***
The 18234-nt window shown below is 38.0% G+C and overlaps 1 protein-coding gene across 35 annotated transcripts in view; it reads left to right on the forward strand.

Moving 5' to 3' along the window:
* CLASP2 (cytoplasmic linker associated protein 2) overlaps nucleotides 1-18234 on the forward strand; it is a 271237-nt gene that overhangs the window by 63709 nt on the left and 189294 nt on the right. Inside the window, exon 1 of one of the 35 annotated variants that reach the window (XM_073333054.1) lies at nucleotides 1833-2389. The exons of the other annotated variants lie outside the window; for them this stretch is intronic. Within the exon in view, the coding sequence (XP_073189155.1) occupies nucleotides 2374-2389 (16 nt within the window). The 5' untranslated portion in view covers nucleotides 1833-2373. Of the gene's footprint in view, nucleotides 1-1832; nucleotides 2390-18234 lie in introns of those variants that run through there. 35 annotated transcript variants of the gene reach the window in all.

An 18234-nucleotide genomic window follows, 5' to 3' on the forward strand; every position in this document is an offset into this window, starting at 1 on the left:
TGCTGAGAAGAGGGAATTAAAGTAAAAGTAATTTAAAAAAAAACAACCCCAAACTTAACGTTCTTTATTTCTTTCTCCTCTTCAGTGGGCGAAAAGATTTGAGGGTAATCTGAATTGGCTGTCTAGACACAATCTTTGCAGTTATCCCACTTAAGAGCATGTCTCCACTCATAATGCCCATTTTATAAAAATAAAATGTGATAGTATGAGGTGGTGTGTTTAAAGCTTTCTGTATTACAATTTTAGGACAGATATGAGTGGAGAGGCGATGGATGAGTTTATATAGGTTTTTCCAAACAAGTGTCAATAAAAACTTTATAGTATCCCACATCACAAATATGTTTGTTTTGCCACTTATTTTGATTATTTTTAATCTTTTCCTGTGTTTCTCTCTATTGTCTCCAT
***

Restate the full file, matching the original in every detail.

The 18234-nt window shown below is 38.0% G+C and overlaps 1 protein-coding gene across 35 annotated transcripts in view; it reads left to right on the forward strand.

Moving 5' to 3' along the window:
* CLASP2 (cytoplasmic linker associated protein 2) overlaps nucleotides 1-18234 on the forward strand; it is a 271237-nt gene that overhangs the window by 63709 nt on the left and 189294 nt on the right. Inside the window, exon 1 of one of the 35 annotated variants that reach the window (XM_073333054.1) lies at nucleotides 1833-2389. The exons of the other annotated variants lie outside the window; for them this stretch is intronic. Within the exon in view, the coding sequence (XP_073189155.1) occupies nucleotides 2374-2389 (16 nt within the window). The 5' untranslated portion in view covers nucleotides 1833-2373. Of the gene's footprint in view, nucleotides 1-1832; nucleotides 2390-18234 lie in introns of those variants that run through there. 35 annotated transcript variants of the gene reach the window in all.

An 18234-nucleotide genomic window follows, 5' to 3' on the forward strand; every position in this document is an offset into this window, starting at 1 on the left:
TGCTGAGAAGAGGGAATTAAAGTAAAAGTAATTTAAAAAAAAACAACCCCAAACTTAACGTTCTTTATTTCTTTCTCCTCTTCAGTGGGCGAAAAGATTTGAGGGTAATCTGAATTGGCTGTCTAGACACAATCTTTGCAGTTATCCCACTTAAGAGCATGTCTCCACTCATAATGCCCATTTTATAAAAATAAAATGTGATAGTATGAGGTGGTGTGTTTAAAGCTTTCTGTATTACAATTTTAGGACAGATATGAGTGGAGAGGCGATGGATGAGTTTATATAGGTTTTTCCAAACAAGTGTCAATAAAAACTTTATAGTATCCCACATCACAAATATGTTTGTTTTGCCACTTATTTTGATTATTTTTAATCTTTTCCTGTGTTTCTCTCTATTGTCTCCAT